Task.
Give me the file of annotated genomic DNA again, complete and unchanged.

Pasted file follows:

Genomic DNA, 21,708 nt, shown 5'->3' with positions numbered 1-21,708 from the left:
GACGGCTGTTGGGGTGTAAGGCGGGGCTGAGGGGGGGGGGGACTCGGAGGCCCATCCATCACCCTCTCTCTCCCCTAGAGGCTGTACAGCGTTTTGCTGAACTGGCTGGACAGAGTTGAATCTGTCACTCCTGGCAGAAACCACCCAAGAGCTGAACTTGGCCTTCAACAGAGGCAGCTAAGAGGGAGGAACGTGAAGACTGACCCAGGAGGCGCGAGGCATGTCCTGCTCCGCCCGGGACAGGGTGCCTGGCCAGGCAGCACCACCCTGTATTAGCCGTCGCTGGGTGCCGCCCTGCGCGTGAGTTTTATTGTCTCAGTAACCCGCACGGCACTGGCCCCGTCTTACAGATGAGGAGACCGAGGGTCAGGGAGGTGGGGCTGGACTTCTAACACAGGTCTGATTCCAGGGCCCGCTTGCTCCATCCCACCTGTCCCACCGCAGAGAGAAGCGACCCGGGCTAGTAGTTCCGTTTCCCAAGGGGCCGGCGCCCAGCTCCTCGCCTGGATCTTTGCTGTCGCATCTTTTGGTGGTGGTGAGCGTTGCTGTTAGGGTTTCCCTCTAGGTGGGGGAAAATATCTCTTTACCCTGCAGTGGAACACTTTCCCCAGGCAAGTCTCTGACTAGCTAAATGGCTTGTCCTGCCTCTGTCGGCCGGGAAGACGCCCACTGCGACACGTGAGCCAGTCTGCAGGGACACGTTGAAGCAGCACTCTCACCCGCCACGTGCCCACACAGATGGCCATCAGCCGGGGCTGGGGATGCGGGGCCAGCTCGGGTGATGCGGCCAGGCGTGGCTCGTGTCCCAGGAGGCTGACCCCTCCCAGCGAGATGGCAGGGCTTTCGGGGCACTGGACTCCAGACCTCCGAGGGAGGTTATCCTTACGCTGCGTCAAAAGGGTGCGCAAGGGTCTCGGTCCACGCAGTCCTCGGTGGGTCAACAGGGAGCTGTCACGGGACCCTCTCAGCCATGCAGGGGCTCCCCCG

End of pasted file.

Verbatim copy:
Genomic DNA, 21,708 nt, shown 5'->3' with positions numbered 1-21,708 from the left:
GACGGCTGTTGGGGTGTAAGGCGGGGCTGAGGGGGGGGGGGACTCGGAGGCCCATCCATCACCCTCTCTCTCCCCTAGAGGCTGTACAGCGTTTTGCTGAACTGGCTGGACAGAGTTGAATCTGTCACTCCTGGCAGAAACCACCCAAGAGCTGAACTTGGCCTTCAACAGAGGCAGCTAAGAGGGAGGAACGTGAAGACTGACCCAGGAGGCGCGAGGCATGTCCTGCTCCGCCCGGGACAGGGTGCCTGGCCAGGCAGCACCACCCTGTATTAGCCGTCGCTGGGTGCCGCCCTGCGCGTGAGTTTTATTGTCTCAGTAACCCGCACGGCACTGGCCCCGTCTTACAGATGAGGAGACCGAGGGTCAGGGAGGTGGGGCTGGACTTCTAACACAGGTCTGATTCCAGGGCCCGCTTGCTCCATCCCACCTGTCCCACCGCAGAGAGAAGCGACCCGGGCTAGTAGTTCCGTTTCCCAAGGGGCCGGCGCCCAGCTCCTCGCCTGGATCTTTGCTGTCGCATCTTTTGGTGGTGGTGAGCGTTGCTGTTAGGGTTTCCCTCTAGGTGGGGGAAAATATCTCTTTACCCTGCAGTGGAACACTTTCCCCAGGCAAGTCTCTGACTAGCTAAATGGCTTGTCCTGCCTCTGTCGGCCGGGAAGACGCCCACTGCGACACGTGAGCCAGTCTGCAGGGACACGTTGAAGCAGCACTCTCACCCGCCACGTGCCCACACAGATGGCCATCAGCCGGGGCTGGGGATGCGGGGCCAGCTCGGGTGATGCGGCCAGGCGTGGCTCGTGTCCCAGGAGGCTGACCCCTCCCAGCGAGATGGCAGGGCTTTCGGGGCACTGGACTCCAGACCTCCGAGGGAGGTTATCCTTACGCTGCGTCAAAAGGGTGCGCAAGGGTCTCGGTCCACGCAGTCCTCGGTGGGTCAACAGGGAGCTGTCACGGGACCCTCTCAGCCATGCAGGGGCTCCCCCG